Activist panel discusses downsides of Trans-Pacific Partnership
A panel of activists and experts argued against the Trans-Pacific Partnership (TPP) in a panel Wednesday evening before an audience of 26 Washington University students and St. Louis community members.
The panel, hosted by the St. Louis Inter-Faith Committee on Latin America (IFCLA), convened with the aim to discuss the negative implications of the TPP on climate change, food systems and many other aspects of daily life.
The TPP, drafted on Oct. 5, 2015, is a proposed trade agreement between 12 Pacific Rim countries. The agreement was proposed to dismantle trade barriers and tariffs and create new opportunities for workers and businesses.
Susie Chasnoff, an activist involved with the St. Louis IFCLA, began the evening by introducing the TPP and the potential effects it may cause if approved by Congress, which span hourly wages, union opportunities, food safety and decreases in medical care availability.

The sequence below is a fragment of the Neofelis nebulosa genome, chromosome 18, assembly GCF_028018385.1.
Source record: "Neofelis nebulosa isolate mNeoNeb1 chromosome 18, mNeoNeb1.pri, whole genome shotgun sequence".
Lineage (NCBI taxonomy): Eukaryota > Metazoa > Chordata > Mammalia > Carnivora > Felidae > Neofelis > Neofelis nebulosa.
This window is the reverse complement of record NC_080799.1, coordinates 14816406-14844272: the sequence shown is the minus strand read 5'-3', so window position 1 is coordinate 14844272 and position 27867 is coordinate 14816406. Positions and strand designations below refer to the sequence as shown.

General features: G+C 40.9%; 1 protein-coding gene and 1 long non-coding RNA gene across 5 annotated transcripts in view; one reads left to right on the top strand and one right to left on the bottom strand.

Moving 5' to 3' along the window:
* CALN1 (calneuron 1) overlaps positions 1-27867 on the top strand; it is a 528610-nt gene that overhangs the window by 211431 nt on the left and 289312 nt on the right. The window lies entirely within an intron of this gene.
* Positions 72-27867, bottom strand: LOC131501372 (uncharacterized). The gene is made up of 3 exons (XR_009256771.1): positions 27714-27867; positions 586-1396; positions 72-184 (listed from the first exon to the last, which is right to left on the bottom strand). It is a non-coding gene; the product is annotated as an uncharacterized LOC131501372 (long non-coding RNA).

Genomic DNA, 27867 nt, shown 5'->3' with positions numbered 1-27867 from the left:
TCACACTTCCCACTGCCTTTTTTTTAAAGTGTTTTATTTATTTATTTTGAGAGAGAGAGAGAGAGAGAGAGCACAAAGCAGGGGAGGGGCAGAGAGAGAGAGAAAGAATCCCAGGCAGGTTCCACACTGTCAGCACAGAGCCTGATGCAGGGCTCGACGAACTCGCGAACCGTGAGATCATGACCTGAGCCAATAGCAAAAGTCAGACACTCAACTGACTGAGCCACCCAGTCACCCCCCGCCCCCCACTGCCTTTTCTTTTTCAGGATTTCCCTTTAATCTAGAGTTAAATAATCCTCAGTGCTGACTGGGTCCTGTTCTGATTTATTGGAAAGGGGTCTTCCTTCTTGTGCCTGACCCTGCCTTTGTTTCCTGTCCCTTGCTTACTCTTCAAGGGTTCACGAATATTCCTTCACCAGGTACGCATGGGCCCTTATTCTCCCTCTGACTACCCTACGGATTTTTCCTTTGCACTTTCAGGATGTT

“These pacts will affect every aspect of our lives,” Chasnoff said. “This is an extremely violent agreement.”
Chris Singer, a former WU student, spoke after Chasnoff about the effects the TPP will have on climate change.
“The reason why this is important for climate change is that emissions are going through the roof, and there’s no way to think about how to solve this problem if we’re always just concerned with constantly growing this capitalist process,” Singer said.
Junior Divya Babbula was part of a limited undergraduate student presence at the panel.
“I am here because of a personal interest in the TPP, and because there is a general lack of information about this agreement, even though it has far-reaching consequences,” Babbula said. “I feel that the event provided an overview of the agreement and current situation that the mainstream media is not covering and appreciate the discussion of alternative ways of empowerment and activism.”
The panel continued after Singer’s comments with discussions about the effect of the TPP on food systems, intellectual property law and the peoples of Latin America, all of which are at risk of becoming targets of the detrimental consequences of the TPP.
After a series of questions from the audience regarding the technicalities surrounding the TPP, as the evening wound to a close, Chasnoff encouraged the audience to contact their legislators on the issue.
“Meet with your representative,” Chasnoff said. “Your senator, or whoever represents your district in the House. A face-to-face meeting is the most effective type of meeting you can have…and ask them questions.”
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